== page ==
About the same time, Rissler complained to the West Virginia secretary of state’s charity regulators.
Ekonomou replied in May that the letter to his dead father was an “inadvertence” that occurred because Boyd had spoken with a John Rissler — Ron Rissler’s twin brother, who shares his late father’s first name but has a different middle initial. (The brother, however, has lived at a different address for many years; Boyd had never called Alice Rissler’s home.)
In other words, fifteen years ago Ekonomou’s gig was sending nastygrams to rural Christians who got bent out of shape over Sekulow’s hyper-aggressive fundraising pitches.
Happily, a few years later, Ekonomou and Lambros were on to bigger and better things. They were making a killing working as contract prosecutors initiating civil forfeiture proceedings against Georgia convenience store owners accused of illegal gambling on video poker machines. Ekonomou and Lambros ended up making so much money that they started getting unwanted media attention. The press scrutiny revealed they were working on contingency. A number of Middle and South Georgia DA’s offices had hired the duo on a contingency basis, thus incentivizing them to claim as many assets as possible since they got a percentage cut of the haul from each mini-mart.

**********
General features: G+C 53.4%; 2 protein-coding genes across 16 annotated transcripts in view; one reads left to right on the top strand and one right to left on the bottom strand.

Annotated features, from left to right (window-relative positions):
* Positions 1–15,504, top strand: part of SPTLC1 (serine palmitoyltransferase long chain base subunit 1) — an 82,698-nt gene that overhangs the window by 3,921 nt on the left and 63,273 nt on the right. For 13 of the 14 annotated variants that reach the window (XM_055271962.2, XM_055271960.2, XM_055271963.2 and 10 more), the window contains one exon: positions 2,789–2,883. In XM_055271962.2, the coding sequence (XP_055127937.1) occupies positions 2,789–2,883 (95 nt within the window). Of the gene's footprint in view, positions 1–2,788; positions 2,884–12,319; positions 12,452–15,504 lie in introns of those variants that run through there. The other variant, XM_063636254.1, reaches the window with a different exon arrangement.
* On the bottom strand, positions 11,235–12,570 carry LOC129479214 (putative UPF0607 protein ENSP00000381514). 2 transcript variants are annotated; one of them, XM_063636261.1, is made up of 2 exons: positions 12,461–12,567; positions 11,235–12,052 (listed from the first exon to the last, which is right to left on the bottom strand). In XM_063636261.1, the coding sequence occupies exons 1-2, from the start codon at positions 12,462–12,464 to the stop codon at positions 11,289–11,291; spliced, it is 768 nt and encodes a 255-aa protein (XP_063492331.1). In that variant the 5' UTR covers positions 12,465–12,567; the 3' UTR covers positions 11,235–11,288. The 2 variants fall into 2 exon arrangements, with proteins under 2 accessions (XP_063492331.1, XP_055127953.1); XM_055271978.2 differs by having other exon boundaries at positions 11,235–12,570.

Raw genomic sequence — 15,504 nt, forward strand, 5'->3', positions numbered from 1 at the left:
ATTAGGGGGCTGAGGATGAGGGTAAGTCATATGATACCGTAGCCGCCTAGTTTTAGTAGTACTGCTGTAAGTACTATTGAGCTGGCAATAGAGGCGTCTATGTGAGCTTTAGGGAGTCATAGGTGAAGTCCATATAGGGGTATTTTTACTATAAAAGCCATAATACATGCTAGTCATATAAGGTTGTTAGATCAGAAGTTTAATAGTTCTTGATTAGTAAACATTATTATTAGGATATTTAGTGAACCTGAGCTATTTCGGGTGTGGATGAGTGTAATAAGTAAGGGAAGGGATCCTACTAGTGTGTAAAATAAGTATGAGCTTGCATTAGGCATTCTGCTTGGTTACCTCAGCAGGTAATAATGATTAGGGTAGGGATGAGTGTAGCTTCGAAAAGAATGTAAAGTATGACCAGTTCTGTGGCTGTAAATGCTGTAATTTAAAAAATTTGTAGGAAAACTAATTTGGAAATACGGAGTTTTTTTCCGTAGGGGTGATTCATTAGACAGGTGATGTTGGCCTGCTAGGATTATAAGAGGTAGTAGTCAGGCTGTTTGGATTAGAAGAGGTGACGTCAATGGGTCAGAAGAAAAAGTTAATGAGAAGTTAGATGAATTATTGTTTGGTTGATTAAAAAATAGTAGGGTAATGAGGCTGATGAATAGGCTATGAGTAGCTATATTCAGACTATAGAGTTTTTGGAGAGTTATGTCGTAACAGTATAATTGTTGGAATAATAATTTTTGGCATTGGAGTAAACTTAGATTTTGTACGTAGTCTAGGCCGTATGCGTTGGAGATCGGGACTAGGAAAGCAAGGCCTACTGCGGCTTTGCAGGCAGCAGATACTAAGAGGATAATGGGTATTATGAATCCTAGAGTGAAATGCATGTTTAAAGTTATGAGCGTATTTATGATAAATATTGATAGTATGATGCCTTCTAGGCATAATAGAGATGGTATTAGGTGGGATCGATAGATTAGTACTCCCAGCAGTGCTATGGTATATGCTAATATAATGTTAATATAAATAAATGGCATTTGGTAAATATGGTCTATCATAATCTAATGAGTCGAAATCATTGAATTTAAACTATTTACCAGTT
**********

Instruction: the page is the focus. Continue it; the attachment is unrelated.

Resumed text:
The Georgia legislature had to pass a new law in 2012 mandating that contract prosecutors like Ekonomou could only be paid on an hourly basis, not in bounties.
In any case, since then Ekonomou seems to have focused more on contract murder prosecutions. In an interview with Reuters, he said he “prosecutes a lot of murders for the D.A. … nothing earthshattering.”
Eclectic resume notwithstanding, Ekonomou insists he’s tested and ready for the job as Trump’s lead criminal lawyer squaring off against Bob Mueller. “I’ve been tested plenty of times. Just because you’re not a Beltway lawyer doesn’t mean you don’t know what you’re doing.”